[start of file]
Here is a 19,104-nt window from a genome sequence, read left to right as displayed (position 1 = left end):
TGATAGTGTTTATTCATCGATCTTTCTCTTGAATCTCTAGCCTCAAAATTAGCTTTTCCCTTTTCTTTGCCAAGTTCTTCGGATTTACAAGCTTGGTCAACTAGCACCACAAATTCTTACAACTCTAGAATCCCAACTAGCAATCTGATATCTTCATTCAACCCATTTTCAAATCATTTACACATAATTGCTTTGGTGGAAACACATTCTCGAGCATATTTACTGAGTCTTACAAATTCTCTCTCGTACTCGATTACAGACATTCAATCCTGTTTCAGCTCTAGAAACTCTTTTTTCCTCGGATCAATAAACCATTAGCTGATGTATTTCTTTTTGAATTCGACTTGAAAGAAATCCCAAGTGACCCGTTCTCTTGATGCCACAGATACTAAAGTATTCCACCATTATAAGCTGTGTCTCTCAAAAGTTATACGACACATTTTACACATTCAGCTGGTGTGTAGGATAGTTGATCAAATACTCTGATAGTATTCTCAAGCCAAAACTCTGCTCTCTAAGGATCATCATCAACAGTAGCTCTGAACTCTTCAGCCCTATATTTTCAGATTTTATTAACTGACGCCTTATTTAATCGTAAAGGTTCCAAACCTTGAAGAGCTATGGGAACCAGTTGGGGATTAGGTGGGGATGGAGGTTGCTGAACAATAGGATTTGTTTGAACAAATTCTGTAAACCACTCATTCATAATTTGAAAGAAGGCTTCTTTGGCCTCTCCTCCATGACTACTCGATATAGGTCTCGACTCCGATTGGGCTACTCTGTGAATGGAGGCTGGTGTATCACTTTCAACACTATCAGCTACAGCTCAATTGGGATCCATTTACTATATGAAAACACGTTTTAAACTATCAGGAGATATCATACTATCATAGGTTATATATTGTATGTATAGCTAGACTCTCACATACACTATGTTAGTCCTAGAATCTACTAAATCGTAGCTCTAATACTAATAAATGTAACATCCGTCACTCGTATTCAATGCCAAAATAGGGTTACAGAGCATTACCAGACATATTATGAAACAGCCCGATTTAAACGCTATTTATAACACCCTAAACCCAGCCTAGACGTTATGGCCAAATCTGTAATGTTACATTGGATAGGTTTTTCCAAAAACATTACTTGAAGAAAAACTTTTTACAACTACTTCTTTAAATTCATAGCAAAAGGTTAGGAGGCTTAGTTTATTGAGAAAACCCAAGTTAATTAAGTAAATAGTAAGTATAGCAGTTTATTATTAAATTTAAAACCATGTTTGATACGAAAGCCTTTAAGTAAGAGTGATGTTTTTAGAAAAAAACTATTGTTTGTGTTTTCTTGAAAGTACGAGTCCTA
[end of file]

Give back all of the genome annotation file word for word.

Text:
Here is a 19,104-nt window from a genome sequence, read left to right as displayed (position 1 = left end):
TGATAGTGTTTATTCATCGATCTTTCTCTTGAATCTCTAGCCTCAAAATTAGCTTTTCCCTTTTCTTTGCCAAGTTCTTCGGATTTACAAGCTTGGTCAACTAGCACCACAAATTCTTACAACTCTAGAATCCCAACTAGCAATCTGATATCTTCATTCAACCCATTTTCAAATCATTTACACATAATTGCTTTGGTGGAAACACATTCTCGAGCATATTTACTGAGTCTTACAAATTCTCTCTCGTACTCGATTACAGACATTCAATCCTGTTTCAGCTCTAGAAACTCTTTTTTCCTCGGATCAATAAACCATTAGCTGATGTATTTCTTTTTGAATTCGACTTGAAAGAAATCCCAAGTGACCCGTTCTCTTGATGCCACAGATACTAAAGTATTCCACCATTATAAGCTGTGTCTCTCAAAAGTTATACGACACATTTTACACATTCAGCTGGTGTGTAGGATAGTTGATCAAATACTCTGATAGTATTCTCAAGCCAAAACTCTGCTCTCTAAGGATCATCATCAACAGTAGCTCTGAACTCTTCAGCCCTATATTTTCAGATTTTATTAACTGACGCCTTATTTAATCGTAAAGGTTCCAAACCTTGAAGAGCTATGGGAACCAGTTGGGGATTAGGTGGGGATGGAGGTTGCTGAACAATAGGATTTGTTTGAACAAATTCTGTAAACCACTCATTCATAATTTGAAAGAAGGCTTCTTTGGCCTCTCCTCCATGACTACTCGATATAGGTCTCGACTCCGATTGGGCTACTCTGTGAATGGAGGCTGGTGTATCACTTTCAACACTATCAGCTACAGCTCAATTGGGATCCATTTACTATATGAAAACACGTTTTAAACTATCAGGAGATATCATACTATCATAGGTTATATATTGTATGTATAGCTAGACTCTCACATACACTATGTTAGTCCTAGAATCTACTAAATCGTAGCTCTAATACTAATAAATGTAACATCCGTCACTCGTATTCAATGCCAAAATAGGGTTACAGAGCATTACCAGACATATTATGAAACAGCCCGATTTAAACGCTATTTATAACACCCTAAACCCAGCCTAGACGTTATGGCCAAATCTGTAATGTTACATTGGATAGGTTTTTCCAAAAACATTACTTGAAGAAAAACTTTTTACAACTACTTCTTTAAATTCATAGCAAAAGGTTAGGAGGCTTAGTTTATTGAGAAAACCCAAGTTAATTAAGTAAATAGTAAGTATAGCAGTTTATTATTAAATTTAAAACCATGTTTGATACGAAAGCCTTTAAGTAAGAGTGATGTTTTTAGAAAAAAACTATTGTTTGTGTTTTCTTGAAAGTACGAGTCCTA